- Tell a story of something good that happened. Retros don't need to be full of problems. Talking about the good things helps people remember their strengths rather than their weaknesses.
- Thank a teammate for their help. People like to feel appreciated for stepping up.
- Prepare before the retro. Write down your own thoughts on things that have frustrated you in the last few days. Maybe it was the way someone spoke, or maybe you don't understand what someone in your team is building. Reflect before talking with your teammates.
"I think the retro is a waste of time"
Let's face it - bad retros are a waste of time. Companies tell teams "We do Scrum", so the team ticks off each Scrum event without spending time to get good at each event. The team is disengaged because the same questions get asked every retro: "What went well? What went poorly? What should we improve?" Maybe you sometimes get a good discussion, but then the team comes back at the next retro to realise that nothing has changed and no actions were taken.
- Express your feelings. Say you don't enjoy talking about the same things every retro. If you have a scrum master, ask them if they could research some improvements in their retro.
- Do a bit of research yourself. Retromat is a great, quick resource for retro templates.
- Ask your teammates how they feel. Maybe it's just you that feels disengaged. But maybe everyone feels the same.
- If you're not enjoying making your team better, ask yourself why. Nothing ever changes...we still have the same problems...I'm the only one that speaks up. Talk about these problems to your teammates and come up with some experiments.
3 More Onboarding Antipatterns
Onboarding Antipattern: Obvious Blindspots
...where the company assumes that obvious information is obvious and the onboarder will 'just know it'.
Problems with this antipattern
- Less experienced people have less knowledge. Something that is obvious to a 20 year senior is not obvious to a junior fresh out of university. For example, steps to setup a dev environment might include "Install the docker container named 'company-dev-123'". This is a terrifying instruction for a junior. What is docker...what commands should I type...what websites should I visit. These are all questions that need to be documented.
- Most information is quite complex in the beginning because the onboarder doesn't know what info is important and what isn't. They cannot separate the wheat from the chaff and regularly go down rabbit holes. I've even seen this with senior engineers who are too proud to ask their new team for clarification.
- The manager often lacks empathy if this antipattern occurs. They might say "Why didn't you just ask someone for help?", without seeing that the new joiner didn't know who to ask or even that they were allowed to interrupt other people's work.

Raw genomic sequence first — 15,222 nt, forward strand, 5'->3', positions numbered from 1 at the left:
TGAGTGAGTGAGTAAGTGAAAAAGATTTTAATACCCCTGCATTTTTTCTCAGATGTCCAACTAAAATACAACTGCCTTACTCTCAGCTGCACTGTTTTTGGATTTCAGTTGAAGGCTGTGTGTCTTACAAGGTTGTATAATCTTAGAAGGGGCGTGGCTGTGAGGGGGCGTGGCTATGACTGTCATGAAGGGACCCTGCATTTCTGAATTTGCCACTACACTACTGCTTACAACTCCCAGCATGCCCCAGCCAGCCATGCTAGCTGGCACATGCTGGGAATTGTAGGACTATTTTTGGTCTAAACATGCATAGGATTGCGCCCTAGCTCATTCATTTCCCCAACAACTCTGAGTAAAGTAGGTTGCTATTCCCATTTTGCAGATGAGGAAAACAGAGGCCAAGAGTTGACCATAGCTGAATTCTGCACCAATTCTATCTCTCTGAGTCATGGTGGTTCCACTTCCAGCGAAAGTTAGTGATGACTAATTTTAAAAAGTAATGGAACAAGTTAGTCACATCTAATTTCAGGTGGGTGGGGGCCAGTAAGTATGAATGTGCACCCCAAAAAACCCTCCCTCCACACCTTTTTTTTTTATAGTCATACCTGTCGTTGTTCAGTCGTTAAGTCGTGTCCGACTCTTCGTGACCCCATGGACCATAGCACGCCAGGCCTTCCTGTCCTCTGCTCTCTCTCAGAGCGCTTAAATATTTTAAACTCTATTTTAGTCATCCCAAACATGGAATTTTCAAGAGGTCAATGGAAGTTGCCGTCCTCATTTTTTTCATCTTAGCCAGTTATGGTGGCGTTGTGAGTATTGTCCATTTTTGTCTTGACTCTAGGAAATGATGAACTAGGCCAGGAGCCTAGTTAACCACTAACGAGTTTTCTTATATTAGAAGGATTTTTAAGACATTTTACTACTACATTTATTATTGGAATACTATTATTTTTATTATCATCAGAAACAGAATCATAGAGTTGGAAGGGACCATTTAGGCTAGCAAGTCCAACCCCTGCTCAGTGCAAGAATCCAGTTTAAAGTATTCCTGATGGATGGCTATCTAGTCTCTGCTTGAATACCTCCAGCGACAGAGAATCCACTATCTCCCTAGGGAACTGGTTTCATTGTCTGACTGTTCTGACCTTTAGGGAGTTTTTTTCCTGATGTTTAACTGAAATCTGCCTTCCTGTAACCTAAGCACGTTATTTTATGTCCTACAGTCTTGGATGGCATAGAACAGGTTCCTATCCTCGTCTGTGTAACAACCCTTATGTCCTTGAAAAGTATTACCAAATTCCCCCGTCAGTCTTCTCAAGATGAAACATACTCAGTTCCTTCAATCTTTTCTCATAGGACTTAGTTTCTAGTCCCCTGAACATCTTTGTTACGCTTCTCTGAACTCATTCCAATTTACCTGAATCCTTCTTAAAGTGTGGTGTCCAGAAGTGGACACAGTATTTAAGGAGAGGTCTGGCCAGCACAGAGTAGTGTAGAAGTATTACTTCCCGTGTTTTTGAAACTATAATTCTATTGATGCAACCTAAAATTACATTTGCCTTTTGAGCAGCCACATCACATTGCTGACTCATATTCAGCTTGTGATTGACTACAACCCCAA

- Many antipattern solutions come down to decent documentation together with a mentor. This combination gets the onborder through 95% of their issues in the first couple of weeks.
- Assume every new joiner is a junior straight out of university. Assume they don't know what technologies they need to learn, who to contact or how to message another human being. Take your expectations and cut them in half. An optimistic onboarding means a bad onboarding experience. The more hand-holding in the beginning, the better.
Onboarding Antipattern: Social Exclusion
...where the onboarder doesn't meet anyone in their first few days, making no new relationships or meaningful connections.
Problems with this antipattern
- Contrary to popular opinion (especially in engineering circles), the most important part of any job is not what you do but who you do it with. The best onboarding experiences people remember are not when it goes perfectly, but when they make meaningful relationships and have fun with the people in their new company.
- Most jobs today require group thinking. In other words, success is not dependant on a person's individual abilities, but their contributions to a larger team of people. - The onboarder does not feel part of something greater in their new job. They start asking themselves "Is this really what I signed up for?".
- Companies often focus on processes and projects instead of the important part of their company - the people. A bad onboarding process where people struggle together is better than a "perfect" onboarding process with nobody to interact with. In the former, at least the onboarder is making personal connections.
- The onboarder feels like an obstacle to be avoided instead of a valued employee. "If nobody talks to me, I'm not worth people's time."
- Have a list of people from various areas to introduce to the onboarder in their first day and first week.
- Introduce the onboarder to their team, ideally in person. If this is remote, make sure the onboarder knows what everyone looks like. I've met people who don't know what their teammates look like after a year of working with them because the team never had their cameras turned on!
- Ideally, the team should do something non-work related like going for lunch together. This breaks the ice and gets the onboarder talking to their new team.
Onboarding Antipattern: Onboarding Carousel
...where the onboarder finally gets comfortable with their colleagues and responsibilities, only to be told they are moving areas again.
Problems with this antipattern
- The onboarder has spent weeks, if not months, soaking themselves in the information, practices and people of their new project. All this effort is not in vain because they have been told they are moving to a completely different area.